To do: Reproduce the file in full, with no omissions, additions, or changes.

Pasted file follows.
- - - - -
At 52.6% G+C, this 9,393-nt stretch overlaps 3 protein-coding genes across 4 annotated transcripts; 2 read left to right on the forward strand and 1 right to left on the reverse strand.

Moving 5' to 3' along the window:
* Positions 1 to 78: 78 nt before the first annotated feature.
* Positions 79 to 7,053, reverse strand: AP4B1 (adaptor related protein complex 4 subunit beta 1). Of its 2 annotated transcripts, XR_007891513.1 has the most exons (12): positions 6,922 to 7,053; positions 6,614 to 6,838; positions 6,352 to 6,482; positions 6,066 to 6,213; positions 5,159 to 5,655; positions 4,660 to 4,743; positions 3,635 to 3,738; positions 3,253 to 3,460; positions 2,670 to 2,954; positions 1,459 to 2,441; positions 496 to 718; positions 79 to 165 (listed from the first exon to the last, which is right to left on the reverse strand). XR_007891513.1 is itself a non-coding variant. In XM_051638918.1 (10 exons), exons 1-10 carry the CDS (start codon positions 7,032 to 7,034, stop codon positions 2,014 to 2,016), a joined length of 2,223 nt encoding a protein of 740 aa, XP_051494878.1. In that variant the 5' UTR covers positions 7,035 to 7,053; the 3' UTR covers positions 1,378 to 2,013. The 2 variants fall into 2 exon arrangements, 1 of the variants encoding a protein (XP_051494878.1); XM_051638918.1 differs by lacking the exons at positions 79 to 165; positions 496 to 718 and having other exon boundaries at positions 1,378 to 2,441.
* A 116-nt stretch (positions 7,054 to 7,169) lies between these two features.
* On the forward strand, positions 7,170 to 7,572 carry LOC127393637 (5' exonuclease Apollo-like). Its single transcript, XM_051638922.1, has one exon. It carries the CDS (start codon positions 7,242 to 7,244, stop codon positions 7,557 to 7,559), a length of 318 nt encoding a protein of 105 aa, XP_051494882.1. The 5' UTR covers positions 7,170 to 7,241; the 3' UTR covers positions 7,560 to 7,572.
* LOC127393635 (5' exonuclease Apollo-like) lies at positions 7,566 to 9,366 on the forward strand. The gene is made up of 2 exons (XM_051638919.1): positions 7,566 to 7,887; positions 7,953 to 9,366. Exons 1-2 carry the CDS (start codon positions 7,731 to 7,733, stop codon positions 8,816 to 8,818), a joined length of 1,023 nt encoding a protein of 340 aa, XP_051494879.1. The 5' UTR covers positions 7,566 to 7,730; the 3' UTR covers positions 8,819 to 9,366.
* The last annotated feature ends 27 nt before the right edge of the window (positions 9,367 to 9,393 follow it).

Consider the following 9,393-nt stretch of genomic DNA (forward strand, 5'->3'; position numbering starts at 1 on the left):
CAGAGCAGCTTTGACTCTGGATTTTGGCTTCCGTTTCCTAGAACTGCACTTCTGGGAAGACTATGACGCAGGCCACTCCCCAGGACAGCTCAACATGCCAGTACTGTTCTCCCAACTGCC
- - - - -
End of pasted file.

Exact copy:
At 52.6% G+C, this 9,393-nt stretch overlaps 3 protein-coding genes across 4 annotated transcripts; 2 read left to right on the forward strand and 1 right to left on the reverse strand.

Moving 5' to 3' along the window:
* Positions 1 to 78: 78 nt before the first annotated feature.
* Positions 79 to 7,053, reverse strand: AP4B1 (adaptor related protein complex 4 subunit beta 1). Of its 2 annotated transcripts, XR_007891513.1 has the most exons (12): positions 6,922 to 7,053; positions 6,614 to 6,838; positions 6,352 to 6,482; positions 6,066 to 6,213; positions 5,159 to 5,655; positions 4,660 to 4,743; positions 3,635 to 3,738; positions 3,253 to 3,460; positions 2,670 to 2,954; positions 1,459 to 2,441; positions 496 to 718; positions 79 to 165 (listed from the first exon to the last, which is right to left on the reverse strand). XR_007891513.1 is itself a non-coding variant. In XM_051638918.1 (10 exons), exons 1-10 carry the CDS (start codon positions 7,032 to 7,034, stop codon positions 2,014 to 2,016), a joined length of 2,223 nt encoding a protein of 740 aa, XP_051494878.1. In that variant the 5' UTR covers positions 7,035 to 7,053; the 3' UTR covers positions 1,378 to 2,013. The 2 variants fall into 2 exon arrangements, 1 of the variants encoding a protein (XP_051494878.1); XM_051638918.1 differs by lacking the exons at positions 79 to 165; positions 496 to 718 and having other exon boundaries at positions 1,378 to 2,441.
* A 116-nt stretch (positions 7,054 to 7,169) lies between these two features.
* On the forward strand, positions 7,170 to 7,572 carry LOC127393637 (5' exonuclease Apollo-like). Its single transcript, XM_051638922.1, has one exon. It carries the CDS (start codon positions 7,242 to 7,244, stop codon positions 7,557 to 7,559), a length of 318 nt encoding a protein of 105 aa, XP_051494882.1. The 5' UTR covers positions 7,170 to 7,241; the 3' UTR covers positions 7,560 to 7,572.
* LOC127393635 (5' exonuclease Apollo-like) lies at positions 7,566 to 9,366 on the forward strand. The gene is made up of 2 exons (XM_051638919.1): positions 7,566 to 7,887; positions 7,953 to 9,366. Exons 1-2 carry the CDS (start codon positions 7,731 to 7,733, stop codon positions 8,816 to 8,818), a joined length of 1,023 nt encoding a protein of 340 aa, XP_051494879.1. The 5' UTR covers positions 7,566 to 7,730; the 3' UTR covers positions 8,819 to 9,366.
* The last annotated feature ends 27 nt before the right edge of the window (positions 9,367 to 9,393 follow it).

Consider the following 9,393-nt stretch of genomic DNA (forward strand, 5'->3'; position numbering starts at 1 on the left):
CAGAGCAGCTTTGACTCTGGATTTTGGCTTCCGTTTCCTAGAACTGCACTTCTGGGAAGACTATGACGCAGGCCACTCCCCAGGACAGCTCAACATGCCAGTACTGTTCTCCCAACTGCC